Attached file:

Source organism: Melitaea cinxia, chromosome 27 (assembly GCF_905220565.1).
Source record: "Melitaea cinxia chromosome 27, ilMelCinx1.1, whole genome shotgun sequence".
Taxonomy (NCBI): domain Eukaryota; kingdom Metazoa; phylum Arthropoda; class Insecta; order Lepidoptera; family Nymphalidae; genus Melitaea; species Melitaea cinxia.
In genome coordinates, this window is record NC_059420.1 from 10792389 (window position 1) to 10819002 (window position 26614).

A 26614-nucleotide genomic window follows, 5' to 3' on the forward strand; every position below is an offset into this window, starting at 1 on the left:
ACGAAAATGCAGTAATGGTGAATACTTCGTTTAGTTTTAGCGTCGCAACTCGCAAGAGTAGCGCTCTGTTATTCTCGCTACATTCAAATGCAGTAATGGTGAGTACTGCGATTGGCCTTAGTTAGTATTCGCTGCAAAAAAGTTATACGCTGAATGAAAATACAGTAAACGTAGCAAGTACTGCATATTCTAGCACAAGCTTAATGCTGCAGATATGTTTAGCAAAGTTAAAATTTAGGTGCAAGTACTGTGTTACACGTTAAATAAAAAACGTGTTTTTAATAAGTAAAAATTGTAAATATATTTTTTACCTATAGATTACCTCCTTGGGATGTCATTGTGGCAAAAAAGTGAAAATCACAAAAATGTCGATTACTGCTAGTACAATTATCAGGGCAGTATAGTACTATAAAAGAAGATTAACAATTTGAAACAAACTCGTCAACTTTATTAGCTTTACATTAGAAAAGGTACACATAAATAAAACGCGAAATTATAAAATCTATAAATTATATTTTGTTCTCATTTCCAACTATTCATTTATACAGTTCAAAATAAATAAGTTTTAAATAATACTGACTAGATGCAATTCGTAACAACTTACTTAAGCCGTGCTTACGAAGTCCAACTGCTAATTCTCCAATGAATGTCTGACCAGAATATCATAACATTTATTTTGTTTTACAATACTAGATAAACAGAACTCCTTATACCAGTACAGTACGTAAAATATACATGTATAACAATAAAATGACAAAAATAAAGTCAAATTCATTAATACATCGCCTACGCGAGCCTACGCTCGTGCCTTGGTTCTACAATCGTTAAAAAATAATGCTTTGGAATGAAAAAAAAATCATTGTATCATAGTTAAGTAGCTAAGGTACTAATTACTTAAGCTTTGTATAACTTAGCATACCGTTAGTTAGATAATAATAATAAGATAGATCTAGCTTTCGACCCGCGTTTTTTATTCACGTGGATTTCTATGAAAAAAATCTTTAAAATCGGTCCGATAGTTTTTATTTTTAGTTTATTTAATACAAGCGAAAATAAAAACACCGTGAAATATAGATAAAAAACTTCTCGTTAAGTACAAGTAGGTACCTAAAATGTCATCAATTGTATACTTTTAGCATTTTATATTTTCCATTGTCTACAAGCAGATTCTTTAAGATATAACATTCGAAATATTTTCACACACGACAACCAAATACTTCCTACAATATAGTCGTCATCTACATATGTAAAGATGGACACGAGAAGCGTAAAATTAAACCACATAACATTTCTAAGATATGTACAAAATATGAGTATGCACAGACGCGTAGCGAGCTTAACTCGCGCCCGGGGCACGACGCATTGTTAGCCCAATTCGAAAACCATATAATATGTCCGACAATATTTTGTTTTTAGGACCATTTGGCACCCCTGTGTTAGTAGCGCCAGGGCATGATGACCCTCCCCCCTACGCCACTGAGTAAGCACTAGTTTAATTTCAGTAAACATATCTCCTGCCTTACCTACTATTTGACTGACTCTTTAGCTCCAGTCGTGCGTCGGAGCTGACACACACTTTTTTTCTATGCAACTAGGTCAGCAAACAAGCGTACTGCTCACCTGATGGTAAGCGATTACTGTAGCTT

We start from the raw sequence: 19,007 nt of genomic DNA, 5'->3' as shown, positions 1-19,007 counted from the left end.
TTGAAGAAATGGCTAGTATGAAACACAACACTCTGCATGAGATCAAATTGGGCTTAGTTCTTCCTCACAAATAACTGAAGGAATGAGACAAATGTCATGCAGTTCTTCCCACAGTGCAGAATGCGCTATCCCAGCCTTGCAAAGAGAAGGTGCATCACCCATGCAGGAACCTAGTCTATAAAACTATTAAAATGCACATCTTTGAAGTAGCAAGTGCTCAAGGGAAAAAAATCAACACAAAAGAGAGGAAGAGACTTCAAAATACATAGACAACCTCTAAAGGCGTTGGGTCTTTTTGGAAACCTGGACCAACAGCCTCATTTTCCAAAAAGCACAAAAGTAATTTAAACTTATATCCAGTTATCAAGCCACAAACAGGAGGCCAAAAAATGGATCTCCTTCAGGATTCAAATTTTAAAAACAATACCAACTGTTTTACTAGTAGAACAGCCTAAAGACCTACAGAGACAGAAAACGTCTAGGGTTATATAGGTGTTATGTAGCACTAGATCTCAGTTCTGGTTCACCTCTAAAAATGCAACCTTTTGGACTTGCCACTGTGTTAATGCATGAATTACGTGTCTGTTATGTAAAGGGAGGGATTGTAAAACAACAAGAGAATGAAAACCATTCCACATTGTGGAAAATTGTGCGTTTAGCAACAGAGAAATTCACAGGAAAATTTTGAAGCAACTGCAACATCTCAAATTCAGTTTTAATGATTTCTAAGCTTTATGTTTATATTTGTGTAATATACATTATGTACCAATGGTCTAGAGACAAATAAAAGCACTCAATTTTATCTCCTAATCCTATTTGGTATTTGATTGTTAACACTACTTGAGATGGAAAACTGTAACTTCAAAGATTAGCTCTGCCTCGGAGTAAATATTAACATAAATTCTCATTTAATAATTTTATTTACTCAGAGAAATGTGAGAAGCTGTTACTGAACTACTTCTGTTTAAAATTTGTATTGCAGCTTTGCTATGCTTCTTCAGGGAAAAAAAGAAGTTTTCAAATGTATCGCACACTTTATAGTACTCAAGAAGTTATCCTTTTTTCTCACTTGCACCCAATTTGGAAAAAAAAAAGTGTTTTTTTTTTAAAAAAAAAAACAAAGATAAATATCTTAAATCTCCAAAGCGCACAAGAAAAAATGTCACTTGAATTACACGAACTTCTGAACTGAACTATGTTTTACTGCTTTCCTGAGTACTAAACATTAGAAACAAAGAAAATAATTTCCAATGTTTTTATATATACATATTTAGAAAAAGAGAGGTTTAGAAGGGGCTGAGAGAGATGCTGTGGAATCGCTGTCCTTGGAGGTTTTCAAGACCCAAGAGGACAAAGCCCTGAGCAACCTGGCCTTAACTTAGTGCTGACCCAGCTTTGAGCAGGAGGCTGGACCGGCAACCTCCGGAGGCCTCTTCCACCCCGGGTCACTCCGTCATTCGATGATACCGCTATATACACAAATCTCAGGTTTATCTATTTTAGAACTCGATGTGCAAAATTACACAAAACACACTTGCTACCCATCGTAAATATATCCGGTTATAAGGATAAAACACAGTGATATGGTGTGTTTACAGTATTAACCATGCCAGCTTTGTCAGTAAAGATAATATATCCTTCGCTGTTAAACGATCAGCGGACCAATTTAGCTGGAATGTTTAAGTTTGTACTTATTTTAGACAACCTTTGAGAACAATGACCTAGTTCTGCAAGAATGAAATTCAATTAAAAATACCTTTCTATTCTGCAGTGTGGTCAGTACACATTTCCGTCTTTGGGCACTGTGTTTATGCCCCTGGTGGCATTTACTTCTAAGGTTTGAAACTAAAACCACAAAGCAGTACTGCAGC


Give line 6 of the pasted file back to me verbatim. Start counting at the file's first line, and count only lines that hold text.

ACGAAAATGCAGTAATGGTGAATACTTCGTTTAGTTTTAGCGTCGCAACTCGCAAGAGTAGCGCTCTGTTATTCTCGCTACATTCAAATGCAGTAATGGTGAGTACTGCGATTGGCCTTAGTTAGTATTCGCTGCAAAAAAGTTATACGCTGAATGAAAATACAGTAAACGTAGCAAGTACTGCATATTCTAGCACAAGCTTAATGCTGCAGATATGTTTAGCAAAGTTAAAATTTAGGTGCAAGTACTGTGTTACACGTTAAATAAAAAACGTGTTTTTAATAAGTAAAAATTGTAAATATATTTTTTACCTATAGATTACCTCCTTGGGATGTCATTGTGGCAAAAAAGTGAAAATCACAAAAATGTCGATTACTGCTAGTACAATTATCAGGGCAGTATAGTACTATAAAAGAAGATTAACAATTTGAAACAAACTCGTCAACTTTATTAGCTTTACATTAGAAAAGGTACACATAAATAAAACGCGAAATTATAAAATCTATAAATTATATTTTGTTCTCATTTCCAACTATTCATTTATACAGTTCAAAATAAATAAGTTTTAAATAATACTGACTAGATGCAATTCGTAACAACTTACTTAAGCCGTGCTTACGAAGTCCAACTGCTAATTCTCCAATGAATGTCTGACCAGAATATCATAACATTTATTTTGTTTTACAATACTAGATAAACAGAACTCCTTATACCAGTACAGTACGTAAAATATACATGTATAACAATAAAATGACAAAAATAAAGTCAAATTCATTAATACATCGCCTACGCGAGCCTACGCTCGTGCCTTGGTTCTACAATCGTTAAAAAATAATGCTTTGGAATGAAAAAAAAATCATTGTATCATAGTTAAGTAGCTAAGGTACTAATTACTTAAGCTTTGTATAACTTAGCATACCGTTAGTTAGATAATAATAATAAGATAGATCTAGCTTTCGACCCGCGTTTTTTATTCACGTGGATTTCTATGAAAAAAATCTTTAAAATCGGTCCGATAGTTTTTATTTTTAGTTTATTTAATACAAGCGAAAATAAAAACACCGTGAAATATAGATAAAAAACTTCTCGTTAAGTACAAGTAGGTACCTAAAATGTCATCAATTGTATACTTTTAGCATTTTATATTTTCCATTGTCTACAAGCAGATTCTTTAAGATATAACATTCGAAATATTTTCACACACGACAACCAAATACTTCCTACAATATAGTCGTCATCTACATATGTAAAGATGGACACGAGAAGCGTAAAATTAAACCACATAACATTTCTAAGATATGTACAAAATATGAGTATGCACAGACGCGTAGCGAGCTTAACTCGCGCCCGGGGCACGACGCATTGTTAGCCCAATTCGAAAACCATATAATATGTCCGACAATATTTTGTTTTTAGGACCATTTGGCACCCCTGTGTTAGTAGCGCCAGGGCATGATGACCCTCCCCCCTACGCCACTGAGTAAGCACTAGTTTAATTTCAGTAAACATATCTCCTGCCTTACCTACTATTTGACTGACTCTTTAGCTCCAGTCGTGCGTCGGAGCTGACACACACTTTTTTTCTATGCAACTAGGTCAGCAAACAAGCGTACTGCTCACCTGATGGTAAGCGATTACTGTAGCTT